A glimpse of Canada

The days have come and gone; I have been here for one month.

Canada was once just a place on the map. Those beautiful maple leaves, wonderful views, great waterfalls and broad lakes were only figments of my imagination.

However, now I can touch them in truth. The experience has been unbelievable. There are so many interesting things I want to share with you, but my poor English reminds me: surely, two or three things would be sufficient if described in great detail.
A moving convocation ceremony

Witnessing the differences between convocation ceremonies in Canada and China is an interesting thing. At this particular ceremony, I acted as a tour guide for three Chinese students’ parents who could not speak English. We were given very good seats from which it was easy to take good pictures.

Accompanied by solemn music, this year’s graduates entered dressed in unified costume. Families watched for familiar figures and gave all a warm applause.

After the school leaders entered and addressed the audience, graduates could accept their diploma. I heard the shouts from the graduates’ families. The Chinese parents told me, as they watched the scene, the students should feel their efforts were well worth it.

In China, most parents are unable partake in their children’s convocation ceremony. Long distances or job conflicts usually prevent this. Above all else, I believe sharing the honour of the day with family is the happiest thing for graduates.

A sweet family dinner

Throughout my time in Canada I have had the opportunity to visit a local family – the family of Dr. David M. Haskell. I first met Haskell, a Laurier Brantford faculty member, in Chongqing, China.

When I arrived at the Haskell residence for dinner, I gave the children gifts from China. The children’s presents were fans with Chinese characters. The boys waved the fans before me and I knew they appreciated my gifts.

After dinner, the boys started to clean the table; they took the dishes to kitchen. The three boys then proceeded to teach me how to read their names letter-by-letter, just as a serious teacher would.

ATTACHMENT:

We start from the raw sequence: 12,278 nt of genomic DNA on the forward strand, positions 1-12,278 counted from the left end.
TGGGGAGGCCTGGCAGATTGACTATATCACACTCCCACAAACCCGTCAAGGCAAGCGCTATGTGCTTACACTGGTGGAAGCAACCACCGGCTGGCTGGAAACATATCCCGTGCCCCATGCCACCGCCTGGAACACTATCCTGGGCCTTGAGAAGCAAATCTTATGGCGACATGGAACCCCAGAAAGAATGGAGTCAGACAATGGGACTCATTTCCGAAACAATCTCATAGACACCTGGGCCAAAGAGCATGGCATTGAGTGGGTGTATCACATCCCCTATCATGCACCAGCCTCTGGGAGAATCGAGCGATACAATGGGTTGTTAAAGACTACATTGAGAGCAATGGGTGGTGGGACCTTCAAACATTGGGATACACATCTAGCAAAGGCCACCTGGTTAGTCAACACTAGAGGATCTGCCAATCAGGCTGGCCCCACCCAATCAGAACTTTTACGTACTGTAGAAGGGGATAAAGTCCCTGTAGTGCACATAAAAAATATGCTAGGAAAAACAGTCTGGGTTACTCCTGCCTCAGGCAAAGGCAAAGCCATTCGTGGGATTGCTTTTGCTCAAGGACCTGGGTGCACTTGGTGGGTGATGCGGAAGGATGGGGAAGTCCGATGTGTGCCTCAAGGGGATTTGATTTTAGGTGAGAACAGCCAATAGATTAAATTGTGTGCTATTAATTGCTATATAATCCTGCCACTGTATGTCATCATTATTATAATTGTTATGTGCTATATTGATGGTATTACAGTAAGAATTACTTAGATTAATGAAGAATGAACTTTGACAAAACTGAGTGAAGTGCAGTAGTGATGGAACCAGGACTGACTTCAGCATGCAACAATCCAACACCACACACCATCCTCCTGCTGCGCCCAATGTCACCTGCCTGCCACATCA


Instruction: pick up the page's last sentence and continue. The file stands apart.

We sang songs and we talked; however, soon it was time for the children to go to bed. I reluctantly bade them goodbye.

In China, the majority of people who live in the city are only children. This is why I admire big Canadian families, in which children can depend on one another and grow up together.
Something potentially embarrassing

Sometimes living in Canada is much different than China. From recycling to cuisine, the differences are clearly evident. In my opinion, Canadians are good cooks. Whatever the dish may be they can keep it clean, simple and elegant.

In Chinese cooking, however, there are many different methods. Frying, braise, quick-frying and so on tend to be used. The Chinese utilize more oil and flavor. One day when I was cooking, the fire alarm suddenly began to ring. I was so scared and I feared the fire engine would arrive at once. Luckily, the alarm stopped and this was not the case. Later, my Chinese friends told me I should always open the windows when quick-frying.
These are just some fragments of my experience in Canada. Additionally, I have had the opportunity to visit Niagara Falls and the beautiful town of Niagara-on-the-Lake. From what I have seen thus far, Canada is home to wonderful scenery and kind people.

I am confident that I will acquire even more nice memories in this amazing country throughout the rest of my stay.